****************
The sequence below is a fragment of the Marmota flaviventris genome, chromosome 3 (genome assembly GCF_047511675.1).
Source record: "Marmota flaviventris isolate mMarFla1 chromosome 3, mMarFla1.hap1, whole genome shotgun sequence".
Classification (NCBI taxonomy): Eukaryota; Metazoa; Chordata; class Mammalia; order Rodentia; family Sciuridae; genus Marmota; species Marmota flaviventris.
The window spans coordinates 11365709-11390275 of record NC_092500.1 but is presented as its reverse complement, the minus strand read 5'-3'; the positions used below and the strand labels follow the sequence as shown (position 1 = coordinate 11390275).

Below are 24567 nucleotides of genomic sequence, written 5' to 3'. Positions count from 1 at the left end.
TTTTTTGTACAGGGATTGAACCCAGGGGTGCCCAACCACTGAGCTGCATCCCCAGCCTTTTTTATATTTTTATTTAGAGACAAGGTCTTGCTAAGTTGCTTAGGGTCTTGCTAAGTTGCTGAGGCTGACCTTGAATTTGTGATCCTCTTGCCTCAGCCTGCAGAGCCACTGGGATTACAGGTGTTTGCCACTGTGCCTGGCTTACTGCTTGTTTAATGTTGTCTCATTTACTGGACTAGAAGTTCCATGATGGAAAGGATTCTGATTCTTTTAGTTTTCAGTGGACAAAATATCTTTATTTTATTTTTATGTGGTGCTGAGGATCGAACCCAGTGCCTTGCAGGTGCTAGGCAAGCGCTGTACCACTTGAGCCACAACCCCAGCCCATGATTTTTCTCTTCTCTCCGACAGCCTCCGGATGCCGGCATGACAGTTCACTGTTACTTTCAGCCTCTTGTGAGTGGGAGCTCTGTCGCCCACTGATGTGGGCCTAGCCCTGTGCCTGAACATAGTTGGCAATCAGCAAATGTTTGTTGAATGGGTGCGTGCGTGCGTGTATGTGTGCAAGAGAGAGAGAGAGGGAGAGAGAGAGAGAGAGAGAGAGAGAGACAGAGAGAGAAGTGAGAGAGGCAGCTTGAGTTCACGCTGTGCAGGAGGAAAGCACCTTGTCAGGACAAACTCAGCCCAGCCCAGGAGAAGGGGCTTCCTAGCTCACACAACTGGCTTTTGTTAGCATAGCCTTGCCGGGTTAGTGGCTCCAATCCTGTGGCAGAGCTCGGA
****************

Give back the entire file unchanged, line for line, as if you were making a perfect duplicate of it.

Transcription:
The sequence below is a fragment of the Marmota flaviventris genome, chromosome 3 (genome assembly GCF_047511675.1).
Source record: "Marmota flaviventris isolate mMarFla1 chromosome 3, mMarFla1.hap1, whole genome shotgun sequence".
Classification (NCBI taxonomy): Eukaryota; Metazoa; Chordata; class Mammalia; order Rodentia; family Sciuridae; genus Marmota; species Marmota flaviventris.
The window spans coordinates 11365709-11390275 of record NC_092500.1 but is presented as its reverse complement, the minus strand read 5'-3'; the positions used below and the strand labels follow the sequence as shown (position 1 = coordinate 11390275).

Below are 24567 nucleotides of genomic sequence, written 5' to 3'. Positions count from 1 at the left end.
TTTTTTGTACAGGGATTGAACCCAGGGGTGCCCAACCACTGAGCTGCATCCCCAGCCTTTTTTATATTTTTATTTAGAGACAAGGTCTTGCTAAGTTGCTTAGGGTCTTGCTAAGTTGCTGAGGCTGACCTTGAATTTGTGATCCTCTTGCCTCAGCCTGCAGAGCCACTGGGATTACAGGTGTTTGCCACTGTGCCTGGCTTACTGCTTGTTTAATGTTGTCTCATTTACTGGACTAGAAGTTCCATGATGGAAAGGATTCTGATTCTTTTAGTTTTCAGTGGACAAAATATCTTTATTTTATTTTTATGTGGTGCTGAGGATCGAACCCAGTGCCTTGCAGGTGCTAGGCAAGCGCTGTACCACTTGAGCCACAACCCCAGCCCATGATTTTTCTCTTCTCTCCGACAGCCTCCGGATGCCGGCATGACAGTTCACTGTTACTTTCAGCCTCTTGTGAGTGGGAGCTCTGTCGCCCACTGATGTGGGCCTAGCCCTGTGCCTGAACATAGTTGGCAATCAGCAAATGTTTGTTGAATGGGTGCGTGCGTGCGTGTATGTGTGCAAGAGAGAGAGAGAGGGAGAGAGAGAGAGAGAGAGAGAGAGAGACAGAGAGAGAAGTGAGAGAGGCAGCTTGAGTTCACGCTGTGCAGGAGGAAAGCACCTTGTCAGGACAAACTCAGCCCAGCCCAGGAGAAGGGGCTTCCTAGCTCACACAACTGGCTTTTGTTAGCATAGCCTTGCCGGGTTAGTGGCTCCAATCCTGTGGCAGAGCTCGGA